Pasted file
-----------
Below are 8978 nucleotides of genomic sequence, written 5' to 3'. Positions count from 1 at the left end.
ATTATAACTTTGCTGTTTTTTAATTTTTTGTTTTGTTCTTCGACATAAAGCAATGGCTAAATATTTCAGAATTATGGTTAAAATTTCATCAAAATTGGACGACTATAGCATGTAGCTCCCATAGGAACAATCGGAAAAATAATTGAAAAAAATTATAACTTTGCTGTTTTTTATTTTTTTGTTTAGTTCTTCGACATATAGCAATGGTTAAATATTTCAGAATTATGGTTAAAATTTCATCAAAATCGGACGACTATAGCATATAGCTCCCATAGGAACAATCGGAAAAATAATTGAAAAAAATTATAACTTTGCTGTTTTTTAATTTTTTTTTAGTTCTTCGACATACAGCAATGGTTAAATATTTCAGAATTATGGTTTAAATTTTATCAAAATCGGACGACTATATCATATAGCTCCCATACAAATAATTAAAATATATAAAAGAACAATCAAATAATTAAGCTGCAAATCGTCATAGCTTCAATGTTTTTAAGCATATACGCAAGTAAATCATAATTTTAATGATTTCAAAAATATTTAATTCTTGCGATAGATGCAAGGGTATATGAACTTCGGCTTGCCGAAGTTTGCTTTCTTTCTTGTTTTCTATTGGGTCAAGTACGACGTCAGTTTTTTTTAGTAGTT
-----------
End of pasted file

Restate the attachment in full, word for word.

Below are 8978 nucleotides of genomic sequence, written 5' to 3'. Positions count from 1 at the left end.
ATTATAACTTTGCTGTTTTTTAATTTTTTGTTTTGTTCTTCGACATAAAGCAATGGCTAAATATTTCAGAATTATGGTTAAAATTTCATCAAAATTGGACGACTATAGCATGTAGCTCCCATAGGAACAATCGGAAAAATAATTGAAAAAAATTATAACTTTGCTGTTTTTTATTTTTTTGTTTAGTTCTTCGACATATAGCAATGGTTAAATATTTCAGAATTATGGTTAAAATTTCATCAAAATCGGACGACTATAGCATATAGCTCCCATAGGAACAATCGGAAAAATAATTGAAAAAAATTATAACTTTGCTGTTTTTTAATTTTTTTTTAGTTCTTCGACATACAGCAATGGTTAAATATTTCAGAATTATGGTTTAAATTTTATCAAAATCGGACGACTATATCATATAGCTCCCATACAAATAATTAAAATATATAAAAGAACAATCAAATAATTAAGCTGCAAATCGTCATAGCTTCAATGTTTTTAAGCATATACGCAAGTAAATCATAATTTTAATGATTTCAAAAATATTTAATTCTTGCGATAGATGCAAGGGTATATGAACTTCGGCTTGCCGAAGTTTGCTTTCTTTCTTGTTTTCTATTGGGTCAAGTACGACGTCAGTTTTTTTTAGTAGTT